And that’s just the basics and the everyday luxuries that we can thankfully afford, for now. Let’s not forget how expensive education and co-curricular activities for children can be. I’d rather be in a comfortable state of mind as far as the financial management for one child is concerned, given that I am not good at planning finances myself. Simply put, I wouldn’t be able to manage this kind of stress now or in the near future, be it for one or more. So I’d rather keep it simple.


We don’t want to live it again: 

Although I had a smooth pregnancy thanks to the “textbook” baby I carried for  9 months, I had a traumatic delivery and some intense postpartum anxiety. So no, I didn’t get to enjoy the new mother bliss one bit. To add on, my baby wasn’t an easy baby, if anything she was just as distressed. It was the most toughest thing I have ever had to overcome, and I have been through a year of chemotherapy in my teen years (for real). I remember, as a new mum, I was always tired, sleep deprived, stressed and sad. Looking back, I feel like it was just as depressing for my little baby and so out of both our control. I often ended up questioning my decision and preparedness for this journey that I so-wanted to take on. But I simply couldn’t think straight back then. 


And my obsessive, compulsive personality made it all even more worse. I constantly worried and panicked about anything and everything that led to the chaos of having a newborn at home. “She’s not feeding well”, “If she does, she spits it all out”, “She’s not sleeping well”, “She’s crying way too much”, and on and on and on…. Eventually things did get better and I fell in love with my little girl and there was no looking back since. But the thought of having to do it all again, scares me to my very core! I’m just grateful that the 3 of us powered through those days and are at our strongest best today – physically and emotionally. And I don’t want to make any changes to that. I know the whole trauma we lived through probably wouldn’t happen again if we tried, but the risk is not something I’m willing to take. I don’t find it worth it given that I have another beautiful soul to care for this time around.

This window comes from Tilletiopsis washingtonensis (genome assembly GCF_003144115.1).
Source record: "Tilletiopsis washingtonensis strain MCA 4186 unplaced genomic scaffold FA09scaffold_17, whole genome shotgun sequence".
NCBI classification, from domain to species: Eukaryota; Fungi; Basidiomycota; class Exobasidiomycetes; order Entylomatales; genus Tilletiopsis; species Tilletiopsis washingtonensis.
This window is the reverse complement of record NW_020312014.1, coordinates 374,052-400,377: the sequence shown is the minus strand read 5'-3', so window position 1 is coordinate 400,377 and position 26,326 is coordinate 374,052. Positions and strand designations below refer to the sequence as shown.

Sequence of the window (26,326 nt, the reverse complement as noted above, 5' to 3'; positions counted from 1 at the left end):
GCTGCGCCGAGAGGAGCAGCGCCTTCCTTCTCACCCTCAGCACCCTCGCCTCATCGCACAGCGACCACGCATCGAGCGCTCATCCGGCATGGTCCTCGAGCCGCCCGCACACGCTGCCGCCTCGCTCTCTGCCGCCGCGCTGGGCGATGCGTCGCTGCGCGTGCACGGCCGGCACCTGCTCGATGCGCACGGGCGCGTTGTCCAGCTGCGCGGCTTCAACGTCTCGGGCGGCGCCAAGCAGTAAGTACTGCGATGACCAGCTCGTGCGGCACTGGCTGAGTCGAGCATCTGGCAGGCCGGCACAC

We don’t go by stereotypes:  

Since we are both comfortable with this decision, there’s no way anyone can make us change our minds, specially when they have so little to do with the whole experience that they want us to go through. And why? Because of the stereotypical image of a “family”. Thanks but no thanks, we are not building our family empire to “fit into” anything. And NO, my daughter is not going to be lonely, no she’s not going to be spoilt, she will learn to share, care and socialize just fine. There’s no guarantee that children with siblings are better off on these traits anyways. Look up some research out there, its true! To be a happy family, every member of that family needs to be happy and I have my doubts about how much of this happiness will remain when the stress and chaos of having to raise multiple children starts to play its part in our currently stable lives. We are happy as we are, even if we don’t “fit in” with the majority.  

There’s more: 

Right now, I’m in such a happy space with my daughter. We share a solid bond and yet live our own separate lives through the day, only to reunite and reconnect at the end of each one. Best feeling ever, specially now that she can’t stop talking! Exhausting and challenging as it may get, I only come out stronger as a mum. Bottomline is that our lives are going to revolve around my little girl, for the rest of our lives, and making sure she’s at her happiest and healthiest is going to be our number 1 life goal for as long as we live. BUT, I am also coming to the realization that we, as parents, are individuals too. Individuals with our own interests, needs and aspirations. On the brink of burning out as a mum, I learnt that it is very important for me, as an individual, to stay in touch with myself in order to be able to be a happy mum. Happy Mum = Happy Child, remember? So no, I don’t think it’s a good idea to lose our individuality as parents and make our child, our only goal. It’s only gonna suffocate us, and probably even her later, as she starts to get her own life up and running. So, when she sees us as hardworking parents, prioritizing ourselves as individuals too, she is simultaneously learning to discover and value her own individuality as well.